So I was thinking as I got to the Commons well, I know what I can - it just hit me. What can I say to the Class of 2005? And I just thought WWJD. What would Lord Jeffery Do?

Now, I was told not to make any Lord Jeffery jokes, but I really can't obey that injuncture. And I'll tell you why. First of all, it's sort of fate, is it not, I mean I'm an infectious disease doctor. [Laughter]. And so no matter what jokes you may have heard already, you're not going to have heard mine. WWJD, that's pretty good.

But anyway I had abandoned this by dawn. I said well, I haven't - I'm not going to be able to finish writing this. I'm not going to be able to finish, you know, my talk. I don't have time. I have to watch TV. Which I did. I mean, there's some strange things on TV for those of you Americans who've been out of the country. You know you mentioned the Comedy Channel. I haven't seen this show that you were referring to but I can only imagine after having seen the Comedy Channel this past couple of days just what it's going to be like. In any case, I said I'm not gonna do that. I'm gonna watch TV I'll work on it tomorrow morning. Again this is something you don't want to do when you're off in graduate school, wherever it is - don't take that advice.

And so I got up early this morning, I really did, and I went and asked for the New York Times. And you know, being a Catholic boy from North Adams I of course am obliged to believe in science. And I opened up the New York Times and there's an article about biological warfare with smallpox. So I said I'm still gonna have to talk about Lord Jeffery.

Another article, by the way, in today's New York Times is a little blurb about Massachusetts having recently repealed a law preventing Native Americans from entering the city of Boston. This was repealed last week. Again, you can't make this stuff up. I mean the New York Times is such a reliable source for everything especially weapons of mass destruction so I'm sure they're right on target about these other two issues.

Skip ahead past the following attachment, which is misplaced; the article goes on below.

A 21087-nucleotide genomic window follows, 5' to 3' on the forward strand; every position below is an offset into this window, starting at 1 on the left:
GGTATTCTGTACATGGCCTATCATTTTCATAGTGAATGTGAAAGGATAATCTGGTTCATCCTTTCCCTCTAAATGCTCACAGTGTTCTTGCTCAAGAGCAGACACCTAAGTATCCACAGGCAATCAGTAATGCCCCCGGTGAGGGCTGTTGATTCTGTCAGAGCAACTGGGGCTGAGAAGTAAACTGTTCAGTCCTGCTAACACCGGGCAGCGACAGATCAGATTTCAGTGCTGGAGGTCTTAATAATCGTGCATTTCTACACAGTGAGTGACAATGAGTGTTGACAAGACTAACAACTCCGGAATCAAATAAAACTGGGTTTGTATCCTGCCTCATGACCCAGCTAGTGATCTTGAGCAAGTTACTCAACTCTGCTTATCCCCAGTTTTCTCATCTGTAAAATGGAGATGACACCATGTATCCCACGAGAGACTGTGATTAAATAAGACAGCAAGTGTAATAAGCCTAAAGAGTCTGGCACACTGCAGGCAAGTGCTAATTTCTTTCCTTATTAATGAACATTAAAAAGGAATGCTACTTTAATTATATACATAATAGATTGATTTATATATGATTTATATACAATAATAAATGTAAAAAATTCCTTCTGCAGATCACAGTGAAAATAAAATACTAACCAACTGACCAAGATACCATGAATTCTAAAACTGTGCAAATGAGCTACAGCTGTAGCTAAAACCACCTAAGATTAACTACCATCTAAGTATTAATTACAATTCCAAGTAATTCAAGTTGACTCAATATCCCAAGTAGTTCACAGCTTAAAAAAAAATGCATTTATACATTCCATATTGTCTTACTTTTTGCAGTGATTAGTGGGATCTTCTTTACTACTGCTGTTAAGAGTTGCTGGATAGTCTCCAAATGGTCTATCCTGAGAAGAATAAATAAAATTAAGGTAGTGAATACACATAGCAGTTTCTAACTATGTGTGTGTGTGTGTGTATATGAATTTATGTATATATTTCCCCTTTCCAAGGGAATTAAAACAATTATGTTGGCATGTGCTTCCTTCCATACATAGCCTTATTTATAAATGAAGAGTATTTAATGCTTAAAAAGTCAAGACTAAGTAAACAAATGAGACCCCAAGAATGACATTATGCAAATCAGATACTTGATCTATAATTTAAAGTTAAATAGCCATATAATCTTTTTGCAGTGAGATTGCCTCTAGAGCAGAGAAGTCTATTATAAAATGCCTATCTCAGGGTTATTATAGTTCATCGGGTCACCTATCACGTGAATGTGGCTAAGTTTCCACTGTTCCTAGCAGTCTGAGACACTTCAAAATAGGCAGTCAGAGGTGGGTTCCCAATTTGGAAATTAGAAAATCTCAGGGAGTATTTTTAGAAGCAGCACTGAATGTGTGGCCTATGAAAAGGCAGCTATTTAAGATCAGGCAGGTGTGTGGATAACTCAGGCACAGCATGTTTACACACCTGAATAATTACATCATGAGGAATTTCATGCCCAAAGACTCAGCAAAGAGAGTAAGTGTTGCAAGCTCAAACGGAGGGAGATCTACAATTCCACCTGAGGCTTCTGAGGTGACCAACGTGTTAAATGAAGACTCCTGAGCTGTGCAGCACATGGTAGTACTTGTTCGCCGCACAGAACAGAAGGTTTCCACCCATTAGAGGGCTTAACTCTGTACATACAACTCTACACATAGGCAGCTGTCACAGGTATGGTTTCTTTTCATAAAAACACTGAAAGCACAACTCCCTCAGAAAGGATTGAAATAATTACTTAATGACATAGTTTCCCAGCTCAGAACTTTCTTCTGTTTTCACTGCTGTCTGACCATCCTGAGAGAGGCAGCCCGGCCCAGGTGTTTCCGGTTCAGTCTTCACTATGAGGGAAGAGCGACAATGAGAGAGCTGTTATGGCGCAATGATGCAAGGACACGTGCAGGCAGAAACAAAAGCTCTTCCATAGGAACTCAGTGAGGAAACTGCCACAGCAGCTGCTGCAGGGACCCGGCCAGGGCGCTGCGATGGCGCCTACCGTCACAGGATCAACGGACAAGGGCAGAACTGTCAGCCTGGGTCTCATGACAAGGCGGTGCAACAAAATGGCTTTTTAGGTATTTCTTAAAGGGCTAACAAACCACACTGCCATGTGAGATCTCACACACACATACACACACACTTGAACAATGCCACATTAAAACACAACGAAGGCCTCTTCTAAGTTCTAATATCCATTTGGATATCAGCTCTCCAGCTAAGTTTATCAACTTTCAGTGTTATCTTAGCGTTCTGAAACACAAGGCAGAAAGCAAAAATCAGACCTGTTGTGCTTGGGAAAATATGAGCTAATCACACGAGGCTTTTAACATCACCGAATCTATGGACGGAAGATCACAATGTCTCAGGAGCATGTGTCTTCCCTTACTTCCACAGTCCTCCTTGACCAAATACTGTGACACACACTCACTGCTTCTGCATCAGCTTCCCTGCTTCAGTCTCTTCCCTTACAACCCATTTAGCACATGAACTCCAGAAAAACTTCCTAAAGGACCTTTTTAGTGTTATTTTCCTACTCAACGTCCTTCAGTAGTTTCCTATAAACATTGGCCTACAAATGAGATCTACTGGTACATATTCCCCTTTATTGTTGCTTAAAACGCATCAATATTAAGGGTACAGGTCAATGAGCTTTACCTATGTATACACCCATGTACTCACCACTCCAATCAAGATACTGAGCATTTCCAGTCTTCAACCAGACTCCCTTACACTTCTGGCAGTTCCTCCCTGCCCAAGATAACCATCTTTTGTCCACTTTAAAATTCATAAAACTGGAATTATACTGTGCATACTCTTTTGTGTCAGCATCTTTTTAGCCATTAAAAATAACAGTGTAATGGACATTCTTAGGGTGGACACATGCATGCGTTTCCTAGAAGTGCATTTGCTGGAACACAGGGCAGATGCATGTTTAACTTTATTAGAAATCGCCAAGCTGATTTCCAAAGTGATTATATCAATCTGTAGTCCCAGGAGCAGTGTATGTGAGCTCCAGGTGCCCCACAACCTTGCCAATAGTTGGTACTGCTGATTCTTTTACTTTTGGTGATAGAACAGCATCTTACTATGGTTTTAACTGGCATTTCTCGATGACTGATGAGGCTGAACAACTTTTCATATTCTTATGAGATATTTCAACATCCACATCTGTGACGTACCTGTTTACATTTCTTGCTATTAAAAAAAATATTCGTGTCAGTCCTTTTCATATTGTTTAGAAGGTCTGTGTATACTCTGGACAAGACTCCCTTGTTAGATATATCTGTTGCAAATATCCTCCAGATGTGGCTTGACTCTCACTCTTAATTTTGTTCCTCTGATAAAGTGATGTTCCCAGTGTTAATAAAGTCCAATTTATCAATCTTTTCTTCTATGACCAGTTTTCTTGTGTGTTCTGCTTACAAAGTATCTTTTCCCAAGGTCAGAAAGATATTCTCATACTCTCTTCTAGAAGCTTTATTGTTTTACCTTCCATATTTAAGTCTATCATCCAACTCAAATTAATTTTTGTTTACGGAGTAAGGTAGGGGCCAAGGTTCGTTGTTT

Anyway. I know that if Ali G had been selected and arrived, by the way he did give a commencement speech at Harvard if I'm not mistaken. And for those of you who are unaware as I was only a year ago, Ali G is not a real person. He's not even real. His name is Sacha Cohen, something like that. These kids are gonna know. And he's a comedian who has this amazing shtick which you really have to see to believe. Actually, don't let your parents see it. But in any case he would at least have an hour. My 15 minutes are really up already.

And I realize that I can only give one message. You know, you learn that if you're a teacher of medicine, a teacher of medical students, first of all you learn that it's better to give half a message. And you know students will come right up to you and say, “Do we have to know this?” And having been, being an alumnus of Harvard Medical School I tried to think, “Did we say that?” And my conclusion is we did say that also. But yes that's the prevailing attitude in medical school is do we have to know this. So those of you who are off to see your physicians soon be aware that there's a certain recalcitrance about some of the materials.

So I have one message and it's very heartfelt. All humor aside. And I think the three addresses that we heard are resonant with the one that I would give you, the message that I would give you. And that is, that it's very important as you leave this island of privilege - because that's what Amherst is, and it seems to me that the student body is aware of this privilege which is an important thing to be aware of, our privilege. I mean, I'm aware, I had this ground into my into my face by working in some of the places I've worked, to understand just how privileged we are. And it's very heartening for me to come back here and hear young students - I say Americans as an American but young students - in an island of privilege regardless of where you were born or what nation you belong to. You're still privileged people. We're all privileged people and to understand that and as we go forward in a world that is increasingly, feels increasingly interconnected.